I saw Interstellar last night and I was blown away. If you read nothing else in this review, read this:
You should see Interstellar.
Iâ€™m not saying everyone in the world should but if you read something like this blog, you are part of the target audience.
And let me get this out of the way: this is not a perfect movie. There are flaws and plot holes â€“ though not too many â€“ that for brief moments in time took me out of the movie. The most glaring of those I donâ€™t want to get into because I donâ€™t want to reveal too much of the last third of the movie, but how an important dump of data is achieved really annoyed me.
All that said, this movie punched me right in the gut . . . in a good way. I have two young daughters whom I consider pretty damn bright. Geniuses? (genii?) Proud as I may be, Iâ€™m not going there. So I might not understand about being the father of a genius, but I certainly know about being a father, and this movie is about fathers and daughters and the sacrifices we are willing to make for our children. Itâ€™s about children following their parents and children exceeding their parents. I felt bad for the son because he kind of gets swept aside for the relationship between the main character and his daughter, but I really identified with that relationship.
And while the exploration of that relationship is powerful, itâ€™s not the full story. Interstellar, as one might imagine, is also about exploring space, the extreme environments we might encounter on other planets, and the majesty of the universe. Itâ€™s about smart people doing smart things, even when they are flawed people who sometimes make mistakes because they are human.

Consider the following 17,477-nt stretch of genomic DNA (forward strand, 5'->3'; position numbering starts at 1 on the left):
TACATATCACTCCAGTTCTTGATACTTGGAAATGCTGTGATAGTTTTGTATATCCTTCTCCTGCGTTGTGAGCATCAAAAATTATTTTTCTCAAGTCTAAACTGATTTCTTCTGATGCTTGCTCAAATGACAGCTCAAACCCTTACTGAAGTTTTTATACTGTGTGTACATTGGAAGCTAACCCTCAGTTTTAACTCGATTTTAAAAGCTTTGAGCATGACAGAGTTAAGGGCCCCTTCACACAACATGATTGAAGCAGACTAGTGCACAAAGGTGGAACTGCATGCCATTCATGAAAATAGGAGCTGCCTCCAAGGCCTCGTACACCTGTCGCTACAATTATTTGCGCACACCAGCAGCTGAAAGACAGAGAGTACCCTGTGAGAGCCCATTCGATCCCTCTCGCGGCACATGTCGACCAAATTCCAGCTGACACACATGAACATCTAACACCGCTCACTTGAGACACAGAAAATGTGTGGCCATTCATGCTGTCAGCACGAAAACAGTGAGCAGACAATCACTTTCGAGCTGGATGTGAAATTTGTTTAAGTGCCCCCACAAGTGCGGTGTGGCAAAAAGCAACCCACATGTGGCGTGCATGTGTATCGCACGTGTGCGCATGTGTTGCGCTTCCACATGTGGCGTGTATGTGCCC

Why are we exploring space â€“ other than thatâ€™s what we should be doing, that we are a species that explores . . . until now. Much of the movie is about what a mess the Earth has become. There are stabs at the anti-science, anti-rationality movement that has abandoned evidence and replaced it with ideology and emotion. And this movie does talk about emotion, it revels in it. And faith, but not religious faith, which I donâ€™t recall being addressed.
The cast of this movie is amazing, and they deliver. Iâ€™ve always liked Matthew McConaughey, and he is fantastic in the lead. Everyone is fantastic. Even the young lady playing 10-year old Murph is really convincing. The script can be overwrought and sentimental at times, but the score by Hans Zimmer helps to land these moments, helping me to accept the moments and have them resonate.
And the score â€“ another out of the park for Zimmer. I gushed about his work on Man of Steel (honestly, my favourite thing about that whole movie), but I think he may have outshone himself with this one. The score really adds to the majesty and the tension, and I wondered who could have done such masterful works as the credits rolled, and when I saw Hans Zimmer, it all made sense. Since noticing his work in Black Hawk Down, Iâ€™ve realized that if a score really hits home for me, itâ€™s likely Zimmer.
I could go on. This is a case of having so many superlatives and few complaints. For geeks, there are going to be parts of this movie where an inaccuracy or flaw really hits you because we love science fiction and we know the pitfalls and dangers of Hollywood telling us about space. But this movie really delivered. It gave me both a science adventure and a moving story. Thatâ€™s hard to do.
I think I appreciate the concept and execution of Inception more, but Interstellarâ€™s core story of father and daughter, the goddamn outstanding visuals, the space exploration, and the score all score higher for me.
This is a movie I desperately want to see again. Iâ€™m giving it 4.75 wormholes out of 5.